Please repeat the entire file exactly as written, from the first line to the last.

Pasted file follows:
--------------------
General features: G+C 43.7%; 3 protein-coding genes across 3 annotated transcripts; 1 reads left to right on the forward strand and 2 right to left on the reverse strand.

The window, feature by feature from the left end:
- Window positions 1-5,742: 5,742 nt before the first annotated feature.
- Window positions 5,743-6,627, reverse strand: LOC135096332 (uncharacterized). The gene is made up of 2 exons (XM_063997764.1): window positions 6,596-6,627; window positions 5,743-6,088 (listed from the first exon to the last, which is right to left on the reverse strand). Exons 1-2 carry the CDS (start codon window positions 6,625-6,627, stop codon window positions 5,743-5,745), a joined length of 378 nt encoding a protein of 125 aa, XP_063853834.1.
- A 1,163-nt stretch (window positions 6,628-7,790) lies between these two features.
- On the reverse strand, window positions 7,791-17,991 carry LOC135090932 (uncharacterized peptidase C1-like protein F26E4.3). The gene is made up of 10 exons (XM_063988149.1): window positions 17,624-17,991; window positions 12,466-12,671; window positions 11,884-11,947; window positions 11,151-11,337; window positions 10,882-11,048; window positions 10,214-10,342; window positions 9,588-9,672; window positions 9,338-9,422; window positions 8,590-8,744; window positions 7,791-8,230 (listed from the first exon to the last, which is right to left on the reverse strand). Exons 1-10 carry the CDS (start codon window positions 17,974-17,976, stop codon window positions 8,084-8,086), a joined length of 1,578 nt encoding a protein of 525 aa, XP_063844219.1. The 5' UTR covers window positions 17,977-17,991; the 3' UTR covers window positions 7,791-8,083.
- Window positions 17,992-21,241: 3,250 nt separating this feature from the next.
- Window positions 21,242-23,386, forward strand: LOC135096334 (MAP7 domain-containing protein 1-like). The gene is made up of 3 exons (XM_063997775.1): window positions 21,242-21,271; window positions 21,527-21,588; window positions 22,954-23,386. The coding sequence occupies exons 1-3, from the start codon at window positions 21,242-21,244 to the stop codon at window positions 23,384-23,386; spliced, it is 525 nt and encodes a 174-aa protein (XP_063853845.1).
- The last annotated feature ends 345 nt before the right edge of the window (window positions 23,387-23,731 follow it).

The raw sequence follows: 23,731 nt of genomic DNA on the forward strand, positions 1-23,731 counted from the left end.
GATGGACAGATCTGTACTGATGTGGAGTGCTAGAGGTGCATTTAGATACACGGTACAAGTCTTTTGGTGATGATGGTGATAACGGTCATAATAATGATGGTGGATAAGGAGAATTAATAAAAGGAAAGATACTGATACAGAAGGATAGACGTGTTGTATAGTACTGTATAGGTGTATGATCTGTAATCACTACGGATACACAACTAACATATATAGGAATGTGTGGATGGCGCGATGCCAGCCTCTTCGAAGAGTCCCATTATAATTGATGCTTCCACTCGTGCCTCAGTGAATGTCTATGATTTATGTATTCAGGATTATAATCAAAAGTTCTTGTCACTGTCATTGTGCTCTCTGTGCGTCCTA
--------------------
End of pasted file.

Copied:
General features: G+C 43.7%; 3 protein-coding genes across 3 annotated transcripts; 1 reads left to right on the forward strand and 2 right to left on the reverse strand.

The window, feature by feature from the left end:
- Window positions 1-5,742: 5,742 nt before the first annotated feature.
- Window positions 5,743-6,627, reverse strand: LOC135096332 (uncharacterized). The gene is made up of 2 exons (XM_063997764.1): window positions 6,596-6,627; window positions 5,743-6,088 (listed from the first exon to the last, which is right to left on the reverse strand). Exons 1-2 carry the CDS (start codon window positions 6,625-6,627, stop codon window positions 5,743-5,745), a joined length of 378 nt encoding a protein of 125 aa, XP_063853834.1.
- A 1,163-nt stretch (window positions 6,628-7,790) lies between these two features.
- On the reverse strand, window positions 7,791-17,991 carry LOC135090932 (uncharacterized peptidase C1-like protein F26E4.3). The gene is made up of 10 exons (XM_063988149.1): window positions 17,624-17,991; window positions 12,466-12,671; window positions 11,884-11,947; window positions 11,151-11,337; window positions 10,882-11,048; window positions 10,214-10,342; window positions 9,588-9,672; window positions 9,338-9,422; window positions 8,590-8,744; window positions 7,791-8,230 (listed from the first exon to the last, which is right to left on the reverse strand). Exons 1-10 carry the CDS (start codon window positions 17,974-17,976, stop codon window positions 8,084-8,086), a joined length of 1,578 nt encoding a protein of 525 aa, XP_063844219.1. The 5' UTR covers window positions 17,977-17,991; the 3' UTR covers window positions 7,791-8,083.
- Window positions 17,992-21,241: 3,250 nt separating this feature from the next.
- Window positions 21,242-23,386, forward strand: LOC135096334 (MAP7 domain-containing protein 1-like). The gene is made up of 3 exons (XM_063997775.1): window positions 21,242-21,271; window positions 21,527-21,588; window positions 22,954-23,386. The coding sequence occupies exons 1-3, from the start codon at window positions 21,242-21,244 to the stop codon at window positions 23,384-23,386; spliced, it is 525 nt and encodes a 174-aa protein (XP_063853845.1).
- The last annotated feature ends 345 nt before the right edge of the window (window positions 23,387-23,731 follow it).

The raw sequence follows: 23,731 nt of genomic DNA on the forward strand, positions 1-23,731 counted from the left end.
GATGGACAGATCTGTACTGATGTGGAGTGCTAGAGGTGCATTTAGATACACGGTACAAGTCTTTTGGTGATGATGGTGATAACGGTCATAATAATGATGGTGGATAAGGAGAATTAATAAAAGGAAAGATACTGATACAGAAGGATAGACGTGTTGTATAGTACTGTATAGGTGTATGATCTGTAATCACTACGGATACACAACTAACATATATAGGAATGTGTGGATGGCGCGATGCCAGCCTCTTCGAAGAGTCCCATTATAATTGATGCTTCCACTCGTGCCTCAGTGAATGTCTATGATTTATGTATTCAGGATTATAATCAAAAGTTCTTGTCACTGTCATTGTGCTCTCTGTGCGTCCTA